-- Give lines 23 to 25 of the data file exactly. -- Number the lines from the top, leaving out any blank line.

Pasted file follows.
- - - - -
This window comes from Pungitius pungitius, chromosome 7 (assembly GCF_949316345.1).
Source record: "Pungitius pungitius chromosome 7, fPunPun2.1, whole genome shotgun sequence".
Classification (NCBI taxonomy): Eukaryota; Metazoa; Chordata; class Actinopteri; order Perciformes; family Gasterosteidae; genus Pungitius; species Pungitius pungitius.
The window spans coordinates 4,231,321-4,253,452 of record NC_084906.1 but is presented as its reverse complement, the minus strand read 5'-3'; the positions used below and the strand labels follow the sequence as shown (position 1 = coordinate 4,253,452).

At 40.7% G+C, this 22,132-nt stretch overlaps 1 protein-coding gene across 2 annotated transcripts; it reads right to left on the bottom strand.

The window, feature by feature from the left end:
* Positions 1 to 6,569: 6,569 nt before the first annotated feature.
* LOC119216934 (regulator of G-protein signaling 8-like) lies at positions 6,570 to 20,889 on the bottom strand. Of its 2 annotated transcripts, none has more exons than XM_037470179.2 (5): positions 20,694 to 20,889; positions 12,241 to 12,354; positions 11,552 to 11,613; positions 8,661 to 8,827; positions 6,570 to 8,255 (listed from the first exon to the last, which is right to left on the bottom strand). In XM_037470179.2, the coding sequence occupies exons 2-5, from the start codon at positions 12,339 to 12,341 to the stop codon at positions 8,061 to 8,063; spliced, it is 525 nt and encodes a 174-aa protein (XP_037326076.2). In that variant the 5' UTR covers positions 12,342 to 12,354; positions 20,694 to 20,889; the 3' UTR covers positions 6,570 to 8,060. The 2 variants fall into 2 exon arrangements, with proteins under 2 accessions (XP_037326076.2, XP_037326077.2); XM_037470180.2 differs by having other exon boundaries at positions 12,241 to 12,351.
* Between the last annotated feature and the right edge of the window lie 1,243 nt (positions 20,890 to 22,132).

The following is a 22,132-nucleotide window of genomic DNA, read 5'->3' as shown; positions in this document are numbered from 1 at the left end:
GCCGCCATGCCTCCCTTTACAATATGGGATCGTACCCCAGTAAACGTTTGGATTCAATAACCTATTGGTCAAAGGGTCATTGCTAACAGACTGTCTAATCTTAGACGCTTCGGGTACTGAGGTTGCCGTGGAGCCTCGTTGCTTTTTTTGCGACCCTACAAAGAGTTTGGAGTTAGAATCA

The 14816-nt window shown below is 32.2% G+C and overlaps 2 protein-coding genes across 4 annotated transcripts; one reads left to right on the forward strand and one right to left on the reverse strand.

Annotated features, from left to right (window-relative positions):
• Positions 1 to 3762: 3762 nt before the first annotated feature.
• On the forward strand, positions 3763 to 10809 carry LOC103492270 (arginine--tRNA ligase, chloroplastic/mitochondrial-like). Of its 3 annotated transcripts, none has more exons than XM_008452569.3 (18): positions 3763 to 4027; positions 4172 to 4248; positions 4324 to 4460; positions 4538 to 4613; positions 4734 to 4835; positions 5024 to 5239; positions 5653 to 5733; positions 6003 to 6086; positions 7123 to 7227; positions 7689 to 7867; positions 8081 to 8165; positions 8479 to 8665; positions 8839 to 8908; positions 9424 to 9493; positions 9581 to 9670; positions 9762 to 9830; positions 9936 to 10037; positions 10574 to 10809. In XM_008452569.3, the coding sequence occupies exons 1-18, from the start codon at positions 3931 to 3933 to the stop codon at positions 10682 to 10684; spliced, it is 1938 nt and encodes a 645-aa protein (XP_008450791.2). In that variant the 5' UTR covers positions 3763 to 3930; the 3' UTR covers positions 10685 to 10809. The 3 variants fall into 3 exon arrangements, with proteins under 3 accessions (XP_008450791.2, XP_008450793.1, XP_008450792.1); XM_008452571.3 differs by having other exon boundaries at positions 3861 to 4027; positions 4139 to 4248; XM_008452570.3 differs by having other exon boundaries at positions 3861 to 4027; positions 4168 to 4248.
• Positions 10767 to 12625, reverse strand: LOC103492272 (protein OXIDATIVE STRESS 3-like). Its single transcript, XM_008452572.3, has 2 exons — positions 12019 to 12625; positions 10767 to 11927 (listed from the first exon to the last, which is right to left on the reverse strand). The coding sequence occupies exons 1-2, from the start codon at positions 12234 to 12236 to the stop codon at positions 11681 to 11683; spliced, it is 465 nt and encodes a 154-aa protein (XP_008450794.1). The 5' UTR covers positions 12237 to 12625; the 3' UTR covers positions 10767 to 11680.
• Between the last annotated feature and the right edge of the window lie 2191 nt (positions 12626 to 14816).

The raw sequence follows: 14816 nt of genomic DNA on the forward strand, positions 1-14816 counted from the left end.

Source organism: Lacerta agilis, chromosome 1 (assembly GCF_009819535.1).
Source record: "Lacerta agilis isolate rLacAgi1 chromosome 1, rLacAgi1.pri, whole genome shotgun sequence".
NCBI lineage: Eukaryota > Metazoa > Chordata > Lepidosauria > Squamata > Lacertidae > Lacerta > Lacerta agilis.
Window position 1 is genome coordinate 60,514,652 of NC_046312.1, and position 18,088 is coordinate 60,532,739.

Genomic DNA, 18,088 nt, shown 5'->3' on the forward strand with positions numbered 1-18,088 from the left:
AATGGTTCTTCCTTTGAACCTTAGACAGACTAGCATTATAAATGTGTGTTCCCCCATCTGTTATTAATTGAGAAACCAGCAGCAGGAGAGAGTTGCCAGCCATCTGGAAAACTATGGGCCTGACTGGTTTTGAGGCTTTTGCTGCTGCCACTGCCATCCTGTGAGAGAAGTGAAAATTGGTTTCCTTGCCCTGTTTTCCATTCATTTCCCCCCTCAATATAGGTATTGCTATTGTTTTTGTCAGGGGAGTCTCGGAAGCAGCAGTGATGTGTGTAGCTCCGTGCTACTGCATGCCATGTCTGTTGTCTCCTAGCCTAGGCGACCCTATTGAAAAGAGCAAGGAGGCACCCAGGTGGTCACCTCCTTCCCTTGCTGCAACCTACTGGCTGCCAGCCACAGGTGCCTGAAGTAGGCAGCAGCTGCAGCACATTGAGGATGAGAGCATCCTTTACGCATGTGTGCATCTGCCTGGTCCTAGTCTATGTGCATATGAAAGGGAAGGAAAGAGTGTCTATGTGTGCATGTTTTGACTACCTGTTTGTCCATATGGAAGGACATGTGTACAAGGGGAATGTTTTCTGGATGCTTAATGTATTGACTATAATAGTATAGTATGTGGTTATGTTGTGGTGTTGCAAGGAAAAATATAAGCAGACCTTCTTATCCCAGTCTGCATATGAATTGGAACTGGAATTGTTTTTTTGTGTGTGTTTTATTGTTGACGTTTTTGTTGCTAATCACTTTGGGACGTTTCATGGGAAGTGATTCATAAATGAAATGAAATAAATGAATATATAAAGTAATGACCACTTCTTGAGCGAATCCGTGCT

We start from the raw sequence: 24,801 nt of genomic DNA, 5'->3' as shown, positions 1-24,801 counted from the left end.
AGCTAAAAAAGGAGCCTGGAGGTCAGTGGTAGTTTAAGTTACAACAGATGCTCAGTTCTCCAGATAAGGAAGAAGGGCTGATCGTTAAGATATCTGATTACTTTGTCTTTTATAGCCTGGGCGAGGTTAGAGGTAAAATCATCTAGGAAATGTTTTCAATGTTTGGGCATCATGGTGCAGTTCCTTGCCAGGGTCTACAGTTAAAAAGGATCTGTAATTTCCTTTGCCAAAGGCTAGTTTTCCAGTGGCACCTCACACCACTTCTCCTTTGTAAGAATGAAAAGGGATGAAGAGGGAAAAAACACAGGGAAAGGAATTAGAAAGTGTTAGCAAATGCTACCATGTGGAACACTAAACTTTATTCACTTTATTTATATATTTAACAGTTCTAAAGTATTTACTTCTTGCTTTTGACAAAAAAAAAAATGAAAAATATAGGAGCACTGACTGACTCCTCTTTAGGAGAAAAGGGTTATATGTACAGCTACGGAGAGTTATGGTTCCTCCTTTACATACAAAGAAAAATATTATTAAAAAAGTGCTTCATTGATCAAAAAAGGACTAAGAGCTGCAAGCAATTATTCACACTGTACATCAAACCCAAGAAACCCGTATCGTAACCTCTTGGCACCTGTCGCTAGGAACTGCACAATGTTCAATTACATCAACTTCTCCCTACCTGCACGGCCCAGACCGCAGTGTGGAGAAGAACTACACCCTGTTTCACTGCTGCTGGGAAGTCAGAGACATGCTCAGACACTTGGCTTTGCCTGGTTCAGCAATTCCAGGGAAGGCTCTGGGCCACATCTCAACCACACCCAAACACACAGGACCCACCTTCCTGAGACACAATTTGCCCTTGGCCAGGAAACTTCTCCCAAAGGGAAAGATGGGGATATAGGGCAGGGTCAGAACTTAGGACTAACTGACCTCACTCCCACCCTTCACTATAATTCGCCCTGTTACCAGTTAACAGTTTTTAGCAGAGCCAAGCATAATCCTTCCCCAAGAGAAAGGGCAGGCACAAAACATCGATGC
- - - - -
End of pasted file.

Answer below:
Genomic DNA, 18,088 nt, shown 5'->3' on the forward strand with positions numbered 1-18,088 from the left:
AATGGTTCTTCCTTTGAACCTTAGACAGACTAGCATTATAAATGTGTGTTCCCCCATCTGTTATTAATTGAGAAACCAGCAGCAGGAGAGAGTTGCCAGCCATCTGGAAAACTATGGGCCTGACTGGTTTTGAGGCTTTTGCTGCTGCCACTGCCATCCTGTGAGAGAAGTGAAAATTGGTTTCCTTGCCCTGTTTTCCATTCATTTCCCCCCTCAATATAGGTATTGCTATTGTTTTTGTCAGGGGAGTCTCGGAAGCAGCAGTGATGTGTGTAGCTCCGTGCTACTGCATGCCATGTCTGTTGTCTCCTAGCCTAGGCGACCCTATTGAAAAGAGCAAGGAGGCACCCAGGTGGTCACCTCCTTCCCTTGCTGCAACCTACTGGCTGCCAGCCACAGGTGCCTGAAGTAGGCAGCAGCTGCAGCACATTGAGGATGAGAGCATCCTTTACGCATGTGTGCATCTGCCTGGTCCTAGTCTATGTGCATATGAAAGGGAAGGAAAGAGTGTCTATGTGTGCATGTTTTGACTACCTGTTTGTCCATATGGAAGGACATGTGTACAAGGGGAATGTTTTCTGGATGCTTAATGTATTGACTATAATAGTATAGTATGTGGTTATGTTGTGGTGTTGCAAGGAAAAATATAAGCAGACCTTCTTATCCCAGTCTGCATATGAATTGGAACTGGAATTGTTTTTTTGTGTGTGTTTTATTGTTGACGTTTTTGTTGCTAATCACTTTGGGACGTTTCATGGGAAGTGATTCATAAATGAAATGAAATAAATGAATATATAAAGTAATGACCACTTCTTGAGCGAATCCGTGCT

We start from the raw sequence: 24,801 nt of genomic DNA, 5'->3' as shown, positions 1-24,801 counted from the left end.